Okay, got it. And I guess any message that you’d want to give to like, you know, aspiring digital leaders that are trying to achieve the same success you have, what would that advice be, if there’s any at all?


James Yeang  26:21

What advice?


Anirudh Arvind  26:25

Just be real, huh.


James Yeang  26:29

No, I mean, it’s- if you want actionable, actionable would be do the few things I mentioned just now. Download those Manager Tools podcast. Download the Career podcast, listen to it for free. Learn what you can from there. The second thing would be get involved in communities, okay. So for example, the Toastmasters community is one where you can learn public speaking. The second one is expert communities. You have things like Agile Malaysia, PM Huddle, a lot of things. There are UX people have their own huddles, and things like that. But those are fantastic places to learn a lot of things from. You will not only learn things, but you also meet people and you’re able to discuss things. Especially if you’re a digital person and you sometimes wonder, am I alone in this journey? You’re not. So there are a lot of people who are in the same industry who actually have the similar problems as you. You don’t have to wait for a conference or something like that. Oh, I can meet somebody to come. No, no, no. There are a lot of communities that meet very regularly, really. And these are people passionate about their field. And then you can actually learn a lot from them, and you can actually contribute there as well.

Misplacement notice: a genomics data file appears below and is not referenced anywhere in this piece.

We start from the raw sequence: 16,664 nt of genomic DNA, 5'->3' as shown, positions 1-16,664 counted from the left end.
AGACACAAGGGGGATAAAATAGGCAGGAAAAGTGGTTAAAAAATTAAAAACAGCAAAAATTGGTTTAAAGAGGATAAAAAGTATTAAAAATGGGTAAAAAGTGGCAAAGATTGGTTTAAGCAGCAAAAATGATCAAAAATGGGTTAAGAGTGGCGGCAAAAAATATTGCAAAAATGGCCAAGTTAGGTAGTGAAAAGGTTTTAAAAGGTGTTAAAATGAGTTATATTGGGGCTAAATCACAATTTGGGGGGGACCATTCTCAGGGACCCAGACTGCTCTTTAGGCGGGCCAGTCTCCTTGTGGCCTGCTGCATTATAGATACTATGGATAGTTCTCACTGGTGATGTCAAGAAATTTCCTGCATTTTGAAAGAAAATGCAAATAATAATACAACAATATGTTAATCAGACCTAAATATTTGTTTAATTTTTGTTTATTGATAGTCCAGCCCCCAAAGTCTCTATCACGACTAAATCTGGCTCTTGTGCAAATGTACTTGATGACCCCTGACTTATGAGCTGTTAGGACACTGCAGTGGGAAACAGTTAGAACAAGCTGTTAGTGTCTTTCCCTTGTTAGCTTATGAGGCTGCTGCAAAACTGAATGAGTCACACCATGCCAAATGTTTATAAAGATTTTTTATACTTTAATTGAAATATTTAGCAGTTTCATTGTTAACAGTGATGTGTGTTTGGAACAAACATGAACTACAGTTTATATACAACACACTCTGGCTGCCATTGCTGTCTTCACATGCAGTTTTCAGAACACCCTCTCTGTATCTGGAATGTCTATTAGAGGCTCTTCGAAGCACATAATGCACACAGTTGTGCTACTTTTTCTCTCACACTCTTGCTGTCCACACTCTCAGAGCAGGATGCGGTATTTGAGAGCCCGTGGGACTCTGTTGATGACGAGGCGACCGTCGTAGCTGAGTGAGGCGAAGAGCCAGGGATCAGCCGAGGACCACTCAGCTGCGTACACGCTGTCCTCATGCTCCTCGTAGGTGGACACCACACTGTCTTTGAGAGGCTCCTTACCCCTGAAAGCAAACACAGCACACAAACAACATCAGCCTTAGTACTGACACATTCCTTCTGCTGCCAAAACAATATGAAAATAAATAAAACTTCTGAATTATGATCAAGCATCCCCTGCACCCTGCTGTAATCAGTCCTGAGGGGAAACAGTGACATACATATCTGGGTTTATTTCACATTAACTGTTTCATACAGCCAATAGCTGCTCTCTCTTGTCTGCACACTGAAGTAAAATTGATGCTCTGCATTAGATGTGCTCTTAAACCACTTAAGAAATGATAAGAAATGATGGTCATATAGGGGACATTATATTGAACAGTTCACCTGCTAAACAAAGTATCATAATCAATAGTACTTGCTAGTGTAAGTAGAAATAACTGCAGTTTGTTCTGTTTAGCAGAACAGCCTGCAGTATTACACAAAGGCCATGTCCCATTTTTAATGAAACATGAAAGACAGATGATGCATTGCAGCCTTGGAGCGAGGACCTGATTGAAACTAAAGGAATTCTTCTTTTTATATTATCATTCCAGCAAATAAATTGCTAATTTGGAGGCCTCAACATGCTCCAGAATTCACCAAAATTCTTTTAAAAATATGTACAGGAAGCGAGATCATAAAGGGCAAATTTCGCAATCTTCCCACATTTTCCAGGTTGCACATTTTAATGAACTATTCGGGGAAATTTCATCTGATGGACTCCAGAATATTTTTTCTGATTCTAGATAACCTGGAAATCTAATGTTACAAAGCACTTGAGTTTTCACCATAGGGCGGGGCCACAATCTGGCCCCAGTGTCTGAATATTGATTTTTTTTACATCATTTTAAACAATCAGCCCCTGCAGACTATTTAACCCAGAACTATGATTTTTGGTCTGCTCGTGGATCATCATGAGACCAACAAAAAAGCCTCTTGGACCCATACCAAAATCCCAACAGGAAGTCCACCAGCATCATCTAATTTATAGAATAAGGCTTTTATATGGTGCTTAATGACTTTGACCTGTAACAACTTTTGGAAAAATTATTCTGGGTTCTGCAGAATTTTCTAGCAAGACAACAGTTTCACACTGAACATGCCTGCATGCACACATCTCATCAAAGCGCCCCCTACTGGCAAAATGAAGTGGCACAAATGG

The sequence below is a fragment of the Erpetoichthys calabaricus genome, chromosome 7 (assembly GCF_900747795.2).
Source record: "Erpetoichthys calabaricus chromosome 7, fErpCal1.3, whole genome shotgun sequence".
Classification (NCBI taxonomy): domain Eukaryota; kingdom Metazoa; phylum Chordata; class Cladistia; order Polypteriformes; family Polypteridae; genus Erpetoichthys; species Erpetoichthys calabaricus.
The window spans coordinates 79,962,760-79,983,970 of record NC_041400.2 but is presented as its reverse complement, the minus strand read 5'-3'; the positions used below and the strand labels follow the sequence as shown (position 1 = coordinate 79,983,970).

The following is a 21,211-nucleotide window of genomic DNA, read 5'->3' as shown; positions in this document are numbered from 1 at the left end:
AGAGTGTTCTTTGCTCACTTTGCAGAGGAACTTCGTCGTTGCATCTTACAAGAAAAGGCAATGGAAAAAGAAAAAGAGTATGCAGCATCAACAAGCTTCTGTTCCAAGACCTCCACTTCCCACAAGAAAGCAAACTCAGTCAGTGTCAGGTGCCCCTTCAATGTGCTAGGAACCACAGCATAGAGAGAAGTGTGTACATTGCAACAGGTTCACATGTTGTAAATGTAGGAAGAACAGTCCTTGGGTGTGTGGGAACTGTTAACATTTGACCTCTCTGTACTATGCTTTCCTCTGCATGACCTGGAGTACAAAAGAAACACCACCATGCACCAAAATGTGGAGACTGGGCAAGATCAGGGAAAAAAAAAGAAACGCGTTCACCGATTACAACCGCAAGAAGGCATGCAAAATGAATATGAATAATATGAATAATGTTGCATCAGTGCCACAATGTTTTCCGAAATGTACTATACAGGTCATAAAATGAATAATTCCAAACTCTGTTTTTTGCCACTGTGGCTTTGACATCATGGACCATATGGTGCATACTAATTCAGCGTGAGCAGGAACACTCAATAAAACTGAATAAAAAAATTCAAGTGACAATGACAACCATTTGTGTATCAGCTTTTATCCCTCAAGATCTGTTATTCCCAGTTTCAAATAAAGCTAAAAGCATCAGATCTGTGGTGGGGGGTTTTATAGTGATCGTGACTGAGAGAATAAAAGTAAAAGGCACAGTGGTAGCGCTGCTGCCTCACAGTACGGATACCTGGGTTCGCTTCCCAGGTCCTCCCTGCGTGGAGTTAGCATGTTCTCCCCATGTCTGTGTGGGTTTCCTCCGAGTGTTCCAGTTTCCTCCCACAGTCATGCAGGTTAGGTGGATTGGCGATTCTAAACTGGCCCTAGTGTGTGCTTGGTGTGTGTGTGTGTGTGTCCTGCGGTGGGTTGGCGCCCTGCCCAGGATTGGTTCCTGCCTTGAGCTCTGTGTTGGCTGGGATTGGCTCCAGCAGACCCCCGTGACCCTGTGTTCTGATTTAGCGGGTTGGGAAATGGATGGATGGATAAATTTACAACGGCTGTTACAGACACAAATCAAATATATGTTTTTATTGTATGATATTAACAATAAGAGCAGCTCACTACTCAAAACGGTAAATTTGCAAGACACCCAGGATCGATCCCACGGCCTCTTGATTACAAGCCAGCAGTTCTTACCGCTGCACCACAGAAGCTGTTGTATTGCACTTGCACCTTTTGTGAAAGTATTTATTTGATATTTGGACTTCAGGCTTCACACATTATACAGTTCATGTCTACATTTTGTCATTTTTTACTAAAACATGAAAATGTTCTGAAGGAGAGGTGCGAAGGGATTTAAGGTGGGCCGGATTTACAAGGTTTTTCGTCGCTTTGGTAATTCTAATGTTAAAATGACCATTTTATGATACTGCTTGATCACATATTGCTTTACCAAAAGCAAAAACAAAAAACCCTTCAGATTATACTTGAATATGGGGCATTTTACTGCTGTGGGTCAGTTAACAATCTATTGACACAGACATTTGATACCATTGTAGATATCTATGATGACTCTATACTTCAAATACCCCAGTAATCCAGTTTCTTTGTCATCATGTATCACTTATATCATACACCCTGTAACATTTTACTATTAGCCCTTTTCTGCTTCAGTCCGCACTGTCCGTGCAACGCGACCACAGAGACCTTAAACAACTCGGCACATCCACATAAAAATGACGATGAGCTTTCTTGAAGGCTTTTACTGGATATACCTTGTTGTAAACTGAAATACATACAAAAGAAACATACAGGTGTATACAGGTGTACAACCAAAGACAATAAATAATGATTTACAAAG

Anirudh Arvind  27:33

Awesome. Eh, listen James, it’s always a pleasure speaking with you. Thank you so much for taking the time. Obviously, I had a really good time because you know, I obviously really love how raw you are all the time that makes all the difference in the world. Thank you very much, James. I really appreciate it.



James Yeang  27:48

Okay, thank you. Bye, bye.


Producer  27:53

Thank you for listening. We hope this podcast can help in your learning journeys. Check us out on our LinkedIn page, Hatch Asia Consulting. Till next time, keep growing.